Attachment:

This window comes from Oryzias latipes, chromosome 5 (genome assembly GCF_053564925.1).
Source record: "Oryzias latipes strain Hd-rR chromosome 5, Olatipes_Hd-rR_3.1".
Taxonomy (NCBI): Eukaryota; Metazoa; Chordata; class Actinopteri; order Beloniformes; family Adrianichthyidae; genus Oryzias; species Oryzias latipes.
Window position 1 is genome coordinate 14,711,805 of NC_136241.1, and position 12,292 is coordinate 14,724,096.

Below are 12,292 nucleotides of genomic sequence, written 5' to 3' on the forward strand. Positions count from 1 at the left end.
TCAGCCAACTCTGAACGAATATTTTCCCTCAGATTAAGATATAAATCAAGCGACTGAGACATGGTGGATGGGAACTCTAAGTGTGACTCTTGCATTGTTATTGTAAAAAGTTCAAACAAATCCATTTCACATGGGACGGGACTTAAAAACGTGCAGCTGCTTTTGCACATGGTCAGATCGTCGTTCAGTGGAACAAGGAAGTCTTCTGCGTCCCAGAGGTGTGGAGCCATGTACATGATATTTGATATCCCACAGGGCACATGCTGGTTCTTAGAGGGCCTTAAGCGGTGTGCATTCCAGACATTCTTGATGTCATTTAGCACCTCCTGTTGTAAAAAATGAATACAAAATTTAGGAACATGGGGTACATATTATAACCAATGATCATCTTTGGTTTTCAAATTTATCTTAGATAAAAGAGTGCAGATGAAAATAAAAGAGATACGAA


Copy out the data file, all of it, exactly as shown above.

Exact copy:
This window comes from Oryzias latipes, chromosome 5 (genome assembly GCF_053564925.1).
Source record: "Oryzias latipes strain Hd-rR chromosome 5, Olatipes_Hd-rR_3.1".
Taxonomy (NCBI): Eukaryota; Metazoa; Chordata; class Actinopteri; order Beloniformes; family Adrianichthyidae; genus Oryzias; species Oryzias latipes.
Window position 1 is genome coordinate 14,711,805 of NC_136241.1, and position 12,292 is coordinate 14,724,096.

Below are 12,292 nucleotides of genomic sequence, written 5' to 3' on the forward strand. Positions count from 1 at the left end.
TCAGCCAACTCTGAACGAATATTTTCCCTCAGATTAAGATATAAATCAAGCGACTGAGACATGGTGGATGGGAACTCTAAGTGTGACTCTTGCATTGTTATTGTAAAAAGTTCAAACAAATCCATTTCACATGGGACGGGACTTAAAAACGTGCAGCTGCTTTTGCACATGGTCAGATCGTCGTTCAGTGGAACAAGGAAGTCTTCTGCGTCCCAGAGGTGTGGAGCCATGTACATGATATTTGATATCCCACAGGGCACATGCTGGTTCTTAGAGGGCCTTAAGCGGTGTGCATTCCAGACATTCTTGATGTCATTTAGCACCTCCTGTTGTAAAAAATGAATACAAAATTTAGGAACATGGGGTACATATTATAACCAATGATCATCTTTGGTTTTCAAATTTATCTTAGATAAAAGAGTGCAGATGAAAATAAAAGAGATACGAA